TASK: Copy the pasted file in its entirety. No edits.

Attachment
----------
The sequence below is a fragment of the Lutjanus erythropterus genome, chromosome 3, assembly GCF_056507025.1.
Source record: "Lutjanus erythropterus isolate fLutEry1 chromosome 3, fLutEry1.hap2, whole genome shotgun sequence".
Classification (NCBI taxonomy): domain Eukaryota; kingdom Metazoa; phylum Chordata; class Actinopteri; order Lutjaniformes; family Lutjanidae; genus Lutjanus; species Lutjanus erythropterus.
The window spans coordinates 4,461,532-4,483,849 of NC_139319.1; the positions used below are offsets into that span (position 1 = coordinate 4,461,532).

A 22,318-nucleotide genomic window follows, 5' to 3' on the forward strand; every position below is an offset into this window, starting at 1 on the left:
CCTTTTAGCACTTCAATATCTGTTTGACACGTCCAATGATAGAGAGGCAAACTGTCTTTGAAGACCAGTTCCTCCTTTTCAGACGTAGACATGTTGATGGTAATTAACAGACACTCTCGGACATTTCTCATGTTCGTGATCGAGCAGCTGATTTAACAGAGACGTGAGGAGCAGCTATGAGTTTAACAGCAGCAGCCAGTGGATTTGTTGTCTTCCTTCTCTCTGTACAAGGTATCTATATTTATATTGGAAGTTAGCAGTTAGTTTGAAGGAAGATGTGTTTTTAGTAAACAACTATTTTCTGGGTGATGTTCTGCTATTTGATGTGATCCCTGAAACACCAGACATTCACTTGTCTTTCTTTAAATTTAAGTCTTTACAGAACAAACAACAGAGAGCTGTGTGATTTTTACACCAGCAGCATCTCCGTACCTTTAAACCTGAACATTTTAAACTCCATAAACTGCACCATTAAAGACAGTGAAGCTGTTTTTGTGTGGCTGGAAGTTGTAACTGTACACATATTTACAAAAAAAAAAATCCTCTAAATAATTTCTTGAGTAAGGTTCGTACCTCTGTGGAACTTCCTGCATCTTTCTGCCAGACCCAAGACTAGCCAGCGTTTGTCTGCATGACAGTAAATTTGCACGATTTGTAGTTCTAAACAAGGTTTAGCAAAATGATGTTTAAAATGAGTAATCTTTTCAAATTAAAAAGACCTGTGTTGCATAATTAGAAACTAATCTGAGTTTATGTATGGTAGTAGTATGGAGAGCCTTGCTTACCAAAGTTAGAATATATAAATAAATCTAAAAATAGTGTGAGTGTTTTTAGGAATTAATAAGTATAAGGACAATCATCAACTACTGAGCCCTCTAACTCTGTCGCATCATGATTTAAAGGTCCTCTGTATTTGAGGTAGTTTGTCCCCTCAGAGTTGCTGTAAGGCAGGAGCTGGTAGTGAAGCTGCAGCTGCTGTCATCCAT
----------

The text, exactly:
The sequence below is a fragment of the Lutjanus erythropterus genome, chromosome 3, assembly GCF_056507025.1.
Source record: "Lutjanus erythropterus isolate fLutEry1 chromosome 3, fLutEry1.hap2, whole genome shotgun sequence".
Classification (NCBI taxonomy): domain Eukaryota; kingdom Metazoa; phylum Chordata; class Actinopteri; order Lutjaniformes; family Lutjanidae; genus Lutjanus; species Lutjanus erythropterus.
The window spans coordinates 4,461,532-4,483,849 of NC_139319.1; the positions used below are offsets into that span (position 1 = coordinate 4,461,532).

A 22,318-nucleotide genomic window follows, 5' to 3' on the forward strand; every position below is an offset into this window, starting at 1 on the left:
CCTTTTAGCACTTCAATATCTGTTTGACACGTCCAATGATAGAGAGGCAAACTGTCTTTGAAGACCAGTTCCTCCTTTTCAGACGTAGACATGTTGATGGTAATTAACAGACACTCTCGGACATTTCTCATGTTCGTGATCGAGCAGCTGATTTAACAGAGACGTGAGGAGCAGCTATGAGTTTAACAGCAGCAGCCAGTGGATTTGTTGTCTTCCTTCTCTCTGTACAAGGTATCTATATTTATATTGGAAGTTAGCAGTTAGTTTGAAGGAAGATGTGTTTTTAGTAAACAACTATTTTCTGGGTGATGTTCTGCTATTTGATGTGATCCCTGAAACACCAGACATTCACTTGTCTTTCTTTAAATTTAAGTCTTTACAGAACAAACAACAGAGAGCTGTGTGATTTTTACACCAGCAGCATCTCCGTACCTTTAAACCTGAACATTTTAAACTCCATAAACTGCACCATTAAAGACAGTGAAGCTGTTTTTGTGTGGCTGGAAGTTGTAACTGTACACATATTTACAAAAAAAAAAATCCTCTAAATAATTTCTTGAGTAAGGTTCGTACCTCTGTGGAACTTCCTGCATCTTTCTGCCAGACCCAAGACTAGCCAGCGTTTGTCTGCATGACAGTAAATTTGCACGATTTGTAGTTCTAAACAAGGTTTAGCAAAATGATGTTTAAAATGAGTAATCTTTTCAAATTAAAAAGACCTGTGTTGCATAATTAGAAACTAATCTGAGTTTATGTATGGTAGTAGTATGGAGAGCCTTGCTTACCAAAGTTAGAATATATAAATAAATCTAAAAATAGTGTGAGTGTTTTTAGGAATTAATAAGTATAAGGACAATCATCAACTACTGAGCCCTCTAACTCTGTCGCATCATGATTTAAAGGTCCTCTGTATTTGAGGTAGTTTGTCCCCTCAGAGTTGCTGTAAGGCAGGAGCTGGTAGTGAAGCTGCAGCTGCTGTCATCCAT